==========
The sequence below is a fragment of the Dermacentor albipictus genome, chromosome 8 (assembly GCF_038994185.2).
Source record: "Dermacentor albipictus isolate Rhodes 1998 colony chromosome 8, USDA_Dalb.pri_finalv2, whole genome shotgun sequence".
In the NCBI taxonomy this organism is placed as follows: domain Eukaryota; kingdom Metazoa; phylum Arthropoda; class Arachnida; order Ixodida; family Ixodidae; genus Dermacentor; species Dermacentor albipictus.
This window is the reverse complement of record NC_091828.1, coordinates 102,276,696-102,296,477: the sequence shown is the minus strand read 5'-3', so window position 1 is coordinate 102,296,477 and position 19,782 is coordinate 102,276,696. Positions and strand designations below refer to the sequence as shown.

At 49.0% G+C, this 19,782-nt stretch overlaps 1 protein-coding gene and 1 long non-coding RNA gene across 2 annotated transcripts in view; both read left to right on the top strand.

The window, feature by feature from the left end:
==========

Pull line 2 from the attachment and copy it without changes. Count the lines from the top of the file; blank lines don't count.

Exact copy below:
Source record: "Dermacentor albipictus isolate Rhodes 1998 colony chromosome 8, USDA_Dalb.pri_finalv2, whole genome shotgun sequence".